Nahum 1:6-8 Who can stand before his indignation? Who can endure the heat of his anger? His wrath is poured out like fire, and the rocks are broken into pieces by him. The LORD is good, a stronghold in the day of trouble; he knows those who take refuge in him. But with an overflowing flood he will make a complete end of the adversaries, and will pursue his enemies into darkness.
1:6-8 Many people struggle with the concept of the coexistence in God of love and wrath. But it seems rather simple to me. They are, in a sense, two sides of the same coin. His love for His people demonstrates the misery of the wicked and His wrath on the wicked demonstrates the blessedness of his people. In fact, one could say that the very act of wrath on the wicked is in itself a demonstration of His love for the righteous. When God killed Noah’s generation, He made the world a much safer place for Noah and his family. When God destroyed the cities of the plains he made a friendlier, more congenial environment for “righteous Lot” who was vexed by the rampant evil of his neighbors. When God poured out the ultimate wrath for sin on his own dear Son, He gave the most powerful demonstration possible of His love for the elect. He also gave the most powerful demonstration possible of His hatred for the reprobate by withholding from them His grace and the atoning efficacy of Christ’s death.
The wrath specifically referred to in this passage is the destruction of Nineveh. And this is portrayed as a boon for God’s people. Scripture says, “it is a fearful thing to fall into the hands of the living God.” (Heb. 10:31). And our life-breath is in his hands (Daniel 5:23). As a preacher friend of mine used to say, “All God has to do is tighten his grip – – – and you’ll have trouble breathing.” Actually one of the biggest hindrances that people have in accepting the doctrine of the wrath of God is that quite unscriptural saying: God hates the sin but loves the sinner. This is not from Scripture. Its roots lie in the Liberal Theology of the late 19th century, whose motto was “the universal brotherhood of man and the universal fatherhood of God.” Scripture on the other hand clearly teaches that God is not the father of any sinner; the devil is (John 8:44). Scripture is clear that God hates both the sinner and his sin. It is a perfect hatred that is interested in nothing but the glory of God. When God pours out his wrath, the righteous can run to him as a stronghold, a refuge from the day of trouble. Scripture speaks of God “knowing” those that are His. This knowing is causative. He does not know them because they are his; they are His because He knows them. When Scripture speaks of God knowing someone, it always implies favor (Matthew 7:23). As the first epistle of John says we love God because He first loved us. That is, our love for Him is not a reciprocation, per se, but is actually caused by His love for us. Those who take refuge in God in the day of trouble, do so precisely because He knows them. His knowledge of them is causative: it is the cause of their taking refuge in him. This is quite plain from the fact that the text does not say, “Those who know him take refuge…” But it says, “those He knows take refuge…” There is a world of difference between those two statements. The former is Pelagian, the latter is biblical. Now it is true that those who take refuge in God know Him, but this must be qualified by adding that they know Him precisely because He knows them first. Neglecting this distinction leads to a Pelagian idea of salvation. Pelagianism is Deism with regard to the doctrine of salvation. It works on the assumption that man needs no intervention from God, because God has made us with all the necessary abilities to understand our plight and respond savingly. It discounts the need for Sovereign, Divine regenerating power to raise us out of the death of sin.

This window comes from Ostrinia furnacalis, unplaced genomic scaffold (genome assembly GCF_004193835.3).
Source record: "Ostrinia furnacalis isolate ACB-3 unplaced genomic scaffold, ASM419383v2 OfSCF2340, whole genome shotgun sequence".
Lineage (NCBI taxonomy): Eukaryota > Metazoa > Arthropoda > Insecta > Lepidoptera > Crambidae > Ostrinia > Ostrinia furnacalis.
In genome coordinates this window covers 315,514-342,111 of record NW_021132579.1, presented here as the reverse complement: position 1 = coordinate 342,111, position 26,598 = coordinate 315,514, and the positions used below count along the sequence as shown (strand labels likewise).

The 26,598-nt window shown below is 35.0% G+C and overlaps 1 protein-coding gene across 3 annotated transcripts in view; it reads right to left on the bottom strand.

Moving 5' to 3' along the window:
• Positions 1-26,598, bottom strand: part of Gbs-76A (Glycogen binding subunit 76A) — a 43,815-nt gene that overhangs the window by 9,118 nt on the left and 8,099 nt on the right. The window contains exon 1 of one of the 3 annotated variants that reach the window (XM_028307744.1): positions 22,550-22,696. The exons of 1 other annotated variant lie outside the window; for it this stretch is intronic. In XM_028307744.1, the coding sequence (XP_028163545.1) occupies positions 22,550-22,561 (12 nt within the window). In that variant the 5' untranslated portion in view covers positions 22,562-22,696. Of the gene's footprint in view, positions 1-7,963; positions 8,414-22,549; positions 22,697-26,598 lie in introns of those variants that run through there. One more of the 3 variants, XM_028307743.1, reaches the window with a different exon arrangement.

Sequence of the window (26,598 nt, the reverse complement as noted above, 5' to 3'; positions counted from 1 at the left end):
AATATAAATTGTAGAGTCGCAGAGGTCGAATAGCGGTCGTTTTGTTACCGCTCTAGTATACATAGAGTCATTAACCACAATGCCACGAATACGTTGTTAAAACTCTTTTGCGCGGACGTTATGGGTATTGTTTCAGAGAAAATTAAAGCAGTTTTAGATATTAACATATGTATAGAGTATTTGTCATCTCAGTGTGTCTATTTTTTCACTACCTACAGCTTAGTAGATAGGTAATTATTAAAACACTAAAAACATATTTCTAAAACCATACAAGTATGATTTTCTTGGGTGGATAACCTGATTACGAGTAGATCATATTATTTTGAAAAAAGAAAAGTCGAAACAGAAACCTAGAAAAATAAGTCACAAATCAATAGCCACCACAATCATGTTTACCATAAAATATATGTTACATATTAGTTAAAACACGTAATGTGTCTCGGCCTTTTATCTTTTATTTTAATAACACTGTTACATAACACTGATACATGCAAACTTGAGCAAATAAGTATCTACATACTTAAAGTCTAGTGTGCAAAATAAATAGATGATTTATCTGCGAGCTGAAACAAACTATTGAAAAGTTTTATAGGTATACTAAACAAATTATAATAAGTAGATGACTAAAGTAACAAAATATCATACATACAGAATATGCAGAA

As with the declaration of the impending destruction of Nineveh, it will come to a “complete end.” Darkness is a scriptural metaphor for separation from God’s presence. God’s enemies will never know the peace of dwelling in his presence. There is also a good case for “Double Predestination.” Not only will God’s enemies not dwell in the light of his presence, he will actually chase them out of it into the darkness. Many advocates of predestination affirm that the predestination of the wicked is permissive rather than active/causative. I once held to this myself. But it seems to me to be a bit of an Arminian fear of nullifying man’s free will. This verse is pretty cut and dry.
This truth, that God determines sovereignly who shall be saved, and who shall not be saved, the doctrine that God is GOD, that He is the sovereign Lord, even in the matter of the salvation and damnation of man, is not according to the flesh, and does not meet with general approval. How could it find grace in the eyes of sinful men? It humbles all the pride of man. It casts him prostrate in the dust. In relation to God it makes him a mere nothing. It presents him as he truly is, as less than a drop of the bucket and the dust of the balance. It leaves him no power, no wisdom, no goodness, no glory whatever. And it exalts God as the only sovereign Lord, Who is in the heavens, and Who doeth whatsoever He pleaseth, Who forms the light, and creates darkness, Who makes peace, and creates evil, Isaiah 45:7; Who is the Potter, while we are the clay, and Who forms, according to His good pleasure, vessels unto honor, and vessels unto dishonor. Rom. 9:21; and Who declares unto pharaoh: "Even for this same purpose have I raised thee up, that I might shew my power in thee, and that my name might be declared throughout all the earth," Rom 9:17. How could it even be expected that this doctrine that exalts God and lays low all the pride of man, could find favor with sinful men that always exalt themselves against the living God?